But the lead investigator in the case says he does not believe that statement, and expressed confidence that George Alexander will be arrested to face the felony charges of misappropriation of funds.
"He had the opportunity to talk to us about this prior to charges being filed," Indiana State Police Det. Sgt. Scott Stockton told the BannerGraphic Thursday afternoon. "It's ironic that now he wants to put the record straight."
Alexander said he was willing to cooperate with investigators, but then decided to consult with an attorney. He has since hired attorney Jeffrey Boggess as legal counsel.
"I wouldn't have done this without any authorization," Alexander said Thursday afternoon. "They're not doing a full thorough investigation."
Alexander was placed on administrative leave from the sheriff's department last week after an audit by the State Board of Accounts turned up federal grant money missing from an account. On Thursday, Sheriff Mark Frisbie terminated Alexander's employment after Stockton's investigation through the ISP white collar crime division. Alexander had served as ombudsman for the department, volunteering his efforts for three years, but receiving an annual salary of about $18,000 for almost two years.
Alexander claimed that he made the financial transactions at the request of Sheriff Frisbie. He also told the BannerGraphic he had proof of those claims.
"I have information. They just don't seem to want it," Alexander said. "It's like I'm guilty before they talk to me."
Stockton said that two federal grant checks were deposited into Alexander's personal bank account, and that no other person has access to that account. The money has since been withdrawn. In addition to the $45,000, Stockton said another $12,000 in cash withdrawals were made from the grant account, and those receipts were signed by Alexander.
"Only two other department employees had their names on that account, and their names aren't on any checks," Stockton said.
Police went Thursday morning to Alexander's home on Crescent Drive in Greencastle to serve a search warrant to collect evidence related to the case. They also intended to arrest Alexander, but he was not at home.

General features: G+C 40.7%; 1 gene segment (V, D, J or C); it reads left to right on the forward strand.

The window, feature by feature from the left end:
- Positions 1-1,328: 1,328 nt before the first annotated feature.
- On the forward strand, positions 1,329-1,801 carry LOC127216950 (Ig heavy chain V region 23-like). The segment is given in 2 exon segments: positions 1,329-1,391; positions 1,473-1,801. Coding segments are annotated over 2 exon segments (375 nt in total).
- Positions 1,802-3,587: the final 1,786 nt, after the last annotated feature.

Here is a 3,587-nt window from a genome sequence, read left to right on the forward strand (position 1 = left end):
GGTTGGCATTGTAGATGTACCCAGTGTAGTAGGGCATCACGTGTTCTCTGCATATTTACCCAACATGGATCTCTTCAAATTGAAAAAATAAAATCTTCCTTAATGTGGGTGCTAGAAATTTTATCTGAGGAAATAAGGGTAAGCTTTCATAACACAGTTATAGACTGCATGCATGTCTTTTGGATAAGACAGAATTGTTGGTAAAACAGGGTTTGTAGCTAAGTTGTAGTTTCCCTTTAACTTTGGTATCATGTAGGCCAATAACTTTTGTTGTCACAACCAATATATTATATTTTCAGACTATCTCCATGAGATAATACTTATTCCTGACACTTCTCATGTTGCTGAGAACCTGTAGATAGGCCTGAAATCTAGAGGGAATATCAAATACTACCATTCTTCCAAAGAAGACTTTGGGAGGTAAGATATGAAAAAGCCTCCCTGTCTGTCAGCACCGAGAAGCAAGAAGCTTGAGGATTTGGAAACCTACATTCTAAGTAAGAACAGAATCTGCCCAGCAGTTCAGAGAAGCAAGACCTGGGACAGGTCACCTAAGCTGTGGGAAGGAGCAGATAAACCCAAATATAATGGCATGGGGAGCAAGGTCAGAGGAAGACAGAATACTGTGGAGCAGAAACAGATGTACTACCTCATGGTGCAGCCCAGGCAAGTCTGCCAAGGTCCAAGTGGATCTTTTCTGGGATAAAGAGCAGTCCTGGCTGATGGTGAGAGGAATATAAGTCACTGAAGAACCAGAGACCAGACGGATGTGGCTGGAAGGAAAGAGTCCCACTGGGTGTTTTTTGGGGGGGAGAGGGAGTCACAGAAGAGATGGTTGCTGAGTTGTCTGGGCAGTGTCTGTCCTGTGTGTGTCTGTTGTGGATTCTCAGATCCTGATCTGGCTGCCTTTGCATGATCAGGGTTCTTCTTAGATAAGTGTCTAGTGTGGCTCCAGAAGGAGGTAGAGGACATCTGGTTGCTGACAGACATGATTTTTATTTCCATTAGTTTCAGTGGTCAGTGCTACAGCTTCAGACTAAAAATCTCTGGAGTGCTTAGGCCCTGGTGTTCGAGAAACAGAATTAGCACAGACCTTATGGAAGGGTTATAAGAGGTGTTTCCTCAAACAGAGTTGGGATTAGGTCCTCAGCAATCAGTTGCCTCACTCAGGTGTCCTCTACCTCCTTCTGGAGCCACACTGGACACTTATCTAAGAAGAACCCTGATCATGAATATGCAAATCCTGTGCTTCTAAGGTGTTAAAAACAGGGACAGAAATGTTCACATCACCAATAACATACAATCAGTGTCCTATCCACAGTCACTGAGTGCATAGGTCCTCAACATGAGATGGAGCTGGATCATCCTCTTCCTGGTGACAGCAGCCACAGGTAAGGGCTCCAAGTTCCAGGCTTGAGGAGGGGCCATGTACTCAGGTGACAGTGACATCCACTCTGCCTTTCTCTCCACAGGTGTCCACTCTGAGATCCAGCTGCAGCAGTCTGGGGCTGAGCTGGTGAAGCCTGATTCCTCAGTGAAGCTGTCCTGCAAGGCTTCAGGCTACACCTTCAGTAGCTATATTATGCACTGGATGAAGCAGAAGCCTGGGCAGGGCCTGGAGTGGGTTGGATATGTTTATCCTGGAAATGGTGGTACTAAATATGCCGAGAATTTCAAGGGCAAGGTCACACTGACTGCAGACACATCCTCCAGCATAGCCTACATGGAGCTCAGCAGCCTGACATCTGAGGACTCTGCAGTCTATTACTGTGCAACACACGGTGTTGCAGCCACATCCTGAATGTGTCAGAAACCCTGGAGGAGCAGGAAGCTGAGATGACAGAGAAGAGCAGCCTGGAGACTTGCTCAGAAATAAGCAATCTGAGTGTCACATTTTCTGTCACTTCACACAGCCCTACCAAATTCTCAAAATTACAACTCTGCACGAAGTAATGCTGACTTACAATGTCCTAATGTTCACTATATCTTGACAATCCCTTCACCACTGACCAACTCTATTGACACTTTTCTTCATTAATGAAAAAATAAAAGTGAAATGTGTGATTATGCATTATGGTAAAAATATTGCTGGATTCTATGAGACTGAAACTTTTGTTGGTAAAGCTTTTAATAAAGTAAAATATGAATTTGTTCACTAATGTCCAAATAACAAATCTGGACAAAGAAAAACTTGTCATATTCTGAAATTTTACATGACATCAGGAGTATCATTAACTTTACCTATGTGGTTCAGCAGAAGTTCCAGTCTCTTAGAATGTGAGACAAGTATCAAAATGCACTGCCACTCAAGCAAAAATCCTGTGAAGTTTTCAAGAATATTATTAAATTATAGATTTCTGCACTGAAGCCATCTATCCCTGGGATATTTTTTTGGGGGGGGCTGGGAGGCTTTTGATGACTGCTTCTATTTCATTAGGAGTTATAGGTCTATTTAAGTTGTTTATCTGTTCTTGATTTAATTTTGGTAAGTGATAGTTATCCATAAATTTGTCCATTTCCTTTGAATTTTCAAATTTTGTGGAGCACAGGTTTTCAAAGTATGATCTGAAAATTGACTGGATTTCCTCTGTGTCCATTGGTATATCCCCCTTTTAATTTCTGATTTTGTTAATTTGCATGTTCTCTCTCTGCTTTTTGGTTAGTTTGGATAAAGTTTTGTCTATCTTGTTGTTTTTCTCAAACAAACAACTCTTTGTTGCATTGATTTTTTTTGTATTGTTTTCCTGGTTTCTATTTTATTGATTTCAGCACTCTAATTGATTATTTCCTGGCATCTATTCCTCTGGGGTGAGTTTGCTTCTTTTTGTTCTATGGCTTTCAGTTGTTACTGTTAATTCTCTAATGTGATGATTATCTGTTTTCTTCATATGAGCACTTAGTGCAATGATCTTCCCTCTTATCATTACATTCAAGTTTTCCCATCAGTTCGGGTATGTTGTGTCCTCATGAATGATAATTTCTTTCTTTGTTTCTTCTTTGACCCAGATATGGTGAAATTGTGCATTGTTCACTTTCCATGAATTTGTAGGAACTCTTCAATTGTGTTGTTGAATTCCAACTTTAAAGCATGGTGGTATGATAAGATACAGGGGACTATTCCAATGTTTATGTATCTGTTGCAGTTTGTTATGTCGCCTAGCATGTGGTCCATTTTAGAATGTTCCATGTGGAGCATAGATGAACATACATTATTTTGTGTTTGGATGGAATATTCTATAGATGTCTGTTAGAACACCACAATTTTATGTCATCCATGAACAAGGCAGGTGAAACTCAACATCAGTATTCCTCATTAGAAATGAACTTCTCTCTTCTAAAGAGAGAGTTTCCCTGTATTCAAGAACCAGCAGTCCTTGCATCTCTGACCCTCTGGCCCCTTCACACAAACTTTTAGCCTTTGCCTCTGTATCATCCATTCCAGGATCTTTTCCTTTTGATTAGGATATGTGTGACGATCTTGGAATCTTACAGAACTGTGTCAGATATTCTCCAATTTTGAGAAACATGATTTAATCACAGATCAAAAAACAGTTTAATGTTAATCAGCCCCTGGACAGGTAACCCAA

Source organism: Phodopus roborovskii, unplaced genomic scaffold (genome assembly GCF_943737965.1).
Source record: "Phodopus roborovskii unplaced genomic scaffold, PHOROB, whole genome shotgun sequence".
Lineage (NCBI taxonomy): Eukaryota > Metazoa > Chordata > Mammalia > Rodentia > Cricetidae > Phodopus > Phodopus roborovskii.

On Thursday, Alexander told the BannerGraphic that he is "not hiding," adding his attorney knows where he is. In fact, Alexander said his attorney had told him to leave.
"So I did," he said. "He knows where I've been."
Attorney Boggess, however, disagreed with that statement.
"That's not true," Boggess said. "I don't know where he is."
Boggess filed an appearance in court Thursday on Alexander's behalf, but said he has not seen a copy of the court file. The attorney also expressed concern about Alexander's well-being once he is arrested.
"I don't know if holding him in Putnam County Jail would be a good idea for him or Putnam County Jail," Boggess said, referring to Alexander's poor health, and the security risk of jailing a former police employee in the same area as inmates.
Boggess also stated he does not believe Alexander is trying to avoid capture.
"I anticipate that he'll be processed through the legal system some time next week," Boggess said. "He's not running. He's going to report."
Det. Stockton said that by avoiding arrest, Alexander is not helping his own case.
"We'll find him, and his isn't looking good for him -- not coming in," Stockton said.
He also noted that Alexander had been involved financially in other local agencies besides the sheriff's department -- including Family Support Services and the Lions Club, but no investigation had been launched into their finances, Stockton said.
Those agencies will have to review their own records, the detective said, and then request a police investigation if they find any funds missing.
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Assistant Editor Jason Moon contributed to this report.